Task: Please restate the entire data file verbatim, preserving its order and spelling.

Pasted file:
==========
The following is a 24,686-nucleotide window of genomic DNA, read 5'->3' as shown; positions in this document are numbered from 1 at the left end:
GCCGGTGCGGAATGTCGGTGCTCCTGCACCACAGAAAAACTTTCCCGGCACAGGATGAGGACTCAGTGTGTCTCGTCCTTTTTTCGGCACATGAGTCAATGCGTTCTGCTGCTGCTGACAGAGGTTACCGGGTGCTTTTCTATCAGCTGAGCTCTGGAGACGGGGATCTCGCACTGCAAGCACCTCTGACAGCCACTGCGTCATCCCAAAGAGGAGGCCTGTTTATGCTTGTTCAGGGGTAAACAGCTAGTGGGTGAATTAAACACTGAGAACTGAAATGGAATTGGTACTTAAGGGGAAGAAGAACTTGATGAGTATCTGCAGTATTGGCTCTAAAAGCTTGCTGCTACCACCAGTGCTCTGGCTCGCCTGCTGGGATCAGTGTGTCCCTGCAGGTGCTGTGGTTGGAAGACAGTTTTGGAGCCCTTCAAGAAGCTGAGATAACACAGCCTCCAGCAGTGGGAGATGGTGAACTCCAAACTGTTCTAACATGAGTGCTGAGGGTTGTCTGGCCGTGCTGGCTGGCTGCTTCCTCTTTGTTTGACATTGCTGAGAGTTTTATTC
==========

The following is a 24,686-nucleotide window of genomic DNA, read 5'->3' as shown; positions in this document are numbered from 1 at the left end:
GCCGGTGCGGAATGTCGGTGCTCCTGCACCACAGAAAAACTTTCCCGGCACAGGATGAGGACTCAGTGTGTCTCGTCCTTTTTTCGGCACATGAGTCAATGCGTTCTGCTGCTGCTGACAGAGGTTACCGGGTGCTTTTCTATCAGCTGAGCTCTGGAGACGGGGATCTCGCACTGCAAGCACCTCTGACAGCCACTGCGTCATCCCAAAGAGGAGGCCTGTTTATGCTTGTTCAGGGGTAAACAGCTAGTGGGTGAATTAAACACTGAGAACTGAAATGGAATTGGTACTTAAGGGGAAGAAGAACTTGATGAGTATCTGCAGTATTGGCTCTAAAAGCTTGCTGCTACCACCAGTGCTCTGGCTCGCCTGCTGGGATCAGTGTGTCCCTGCAGGTGCTGTGGTTGGAAGACAGTTTTGGAGCCCTTCAAGAAGCTGAGATAACACAGCCTCCAGCAGTGGGAGATGGTGAACTCCAAACTGTTCTAACATGAGTGCTGAGGGTTGTCTGGCCGTGCTGGCTGGCTGCTTCCTCTTTGTTTGACATTGCTGAGAGTTTTATTC